Overview

googledrive allows you to interact with files on Google Drive from R.

Installation

Install from CRAN:

install.packages("googledrive")

Usage

Load googledrive

library("googledrive")

Package conventions

  • Most functions begin with the prefix drive_. Auto-completion is your friend.
  • Goal is to allow Drive access that feels similar to Unix file system utilities, e.g., find, ls, mv, cp, mkdir, and rm.
  • The metadata for one or more Drive files is held in a dribble, a “Drive tibble”. This is a data frame with one row per file. A dribble is returned (and accepted) by almost every function in googledrive. Design goals:
    • Give humans what they want: the file name
    • Track what the API wants: the fild ID
    • Hold on to all the other metadata sent back by the API
  • googledrive is “pipe-friendly” and, in fact, re-exports %>%, but does not require its use.

Quick demo

Here’s how to list up to n_max of the files you see in My Drive. You can expect to be sent to your browser here, to authenticate yourself and authorize the googledrive package to deal on your behalf with Google Drive.

You can narrow the query by specifying a pattern you’d like to match names against. Or by specifying a file type: the type argument understands MIME types, file extensions, and a few human-friendly keywords.

drive_find(pattern = "chicken")
drive_find(type = "spreadsheet")     ## Google Sheets!
drive_find(type = "csv")             ## MIME type = "text/csv"
drive_find(type = "application/pdf") ## MIME type = "application/pdf"

Alternatively, you can refine the search using the q query parameter. Accepted search clauses can be found in the Google Drive API documentation. For example, to see all files that you’ve starred and that are readable by “anyone with a link”, do this:

You generally want to store the result of a googledrive call, as we do with files above. files is a dribble with info on several files and can be used as the input for downstream calls. It can also be manipulated as a regular data frame at any point.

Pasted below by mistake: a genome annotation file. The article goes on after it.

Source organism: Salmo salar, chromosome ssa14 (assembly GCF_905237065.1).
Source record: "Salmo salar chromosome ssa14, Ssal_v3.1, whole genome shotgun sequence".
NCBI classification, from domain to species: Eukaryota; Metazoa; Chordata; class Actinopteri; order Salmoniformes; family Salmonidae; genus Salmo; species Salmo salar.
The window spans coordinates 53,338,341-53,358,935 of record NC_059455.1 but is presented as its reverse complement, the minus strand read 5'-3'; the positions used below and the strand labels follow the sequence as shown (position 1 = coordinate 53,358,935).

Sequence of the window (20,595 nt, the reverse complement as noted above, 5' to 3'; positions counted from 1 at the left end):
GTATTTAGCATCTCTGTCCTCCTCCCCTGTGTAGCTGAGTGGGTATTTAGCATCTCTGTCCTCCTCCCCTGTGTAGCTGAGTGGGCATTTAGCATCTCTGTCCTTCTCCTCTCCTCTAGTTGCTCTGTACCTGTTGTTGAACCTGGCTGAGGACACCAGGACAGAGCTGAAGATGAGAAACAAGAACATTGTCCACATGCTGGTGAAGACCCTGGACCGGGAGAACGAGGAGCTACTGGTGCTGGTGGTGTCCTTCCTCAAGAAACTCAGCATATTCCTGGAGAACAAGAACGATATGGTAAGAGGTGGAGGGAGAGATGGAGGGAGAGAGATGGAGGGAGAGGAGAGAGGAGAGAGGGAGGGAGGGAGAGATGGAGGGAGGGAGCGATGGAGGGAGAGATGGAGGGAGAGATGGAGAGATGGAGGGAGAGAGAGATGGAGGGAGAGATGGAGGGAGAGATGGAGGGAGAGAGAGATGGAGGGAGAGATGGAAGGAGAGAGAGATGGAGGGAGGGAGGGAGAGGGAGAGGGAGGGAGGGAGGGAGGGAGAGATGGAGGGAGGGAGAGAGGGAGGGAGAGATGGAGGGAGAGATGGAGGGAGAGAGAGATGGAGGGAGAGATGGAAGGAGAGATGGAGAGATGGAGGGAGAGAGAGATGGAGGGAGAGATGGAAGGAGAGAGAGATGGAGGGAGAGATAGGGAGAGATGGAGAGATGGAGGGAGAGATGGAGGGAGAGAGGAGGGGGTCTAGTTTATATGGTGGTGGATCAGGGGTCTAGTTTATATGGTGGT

Identify files

drive_find() searches by file properties, but you can also identify files by name (path, really) or by Drive file id using drive_get().

as_id() can be used to coerce various inputs into a marked vector of file ids. It works on file ids (for obvious reasons!), various forms of Drive URLs, and dribbles.

In general, googledrive functions that operate on files allow you to specify the file(s) by name/path, file id, or in a dribble. If it’s ambiguous, use as_id() to mark a character vector as holding Drive file ids as opposed to file paths. This function can also extract file ids from various URLs.

Download files

Google files

We can download files from Google Drive. Native Google file types (such as Google Documents, Google Sheets, Google Slides, etc.) need to be exported to some conventional file type. There are reasonable defaults or you can specify this explicitly via type or implicitly via the file extension in path. For example, if I would like to download the “chicken_sheet” Google Sheet as a .csv I could run the following.

Alternatively, I could specify type via the path parameter.

Notice in the example above, I specified overwrite = TRUE, in order to overwrite the local csv file previously saved.

Finally, you could just allow export to the default type. In the case of Google Sheets, this is an Excel workbook:

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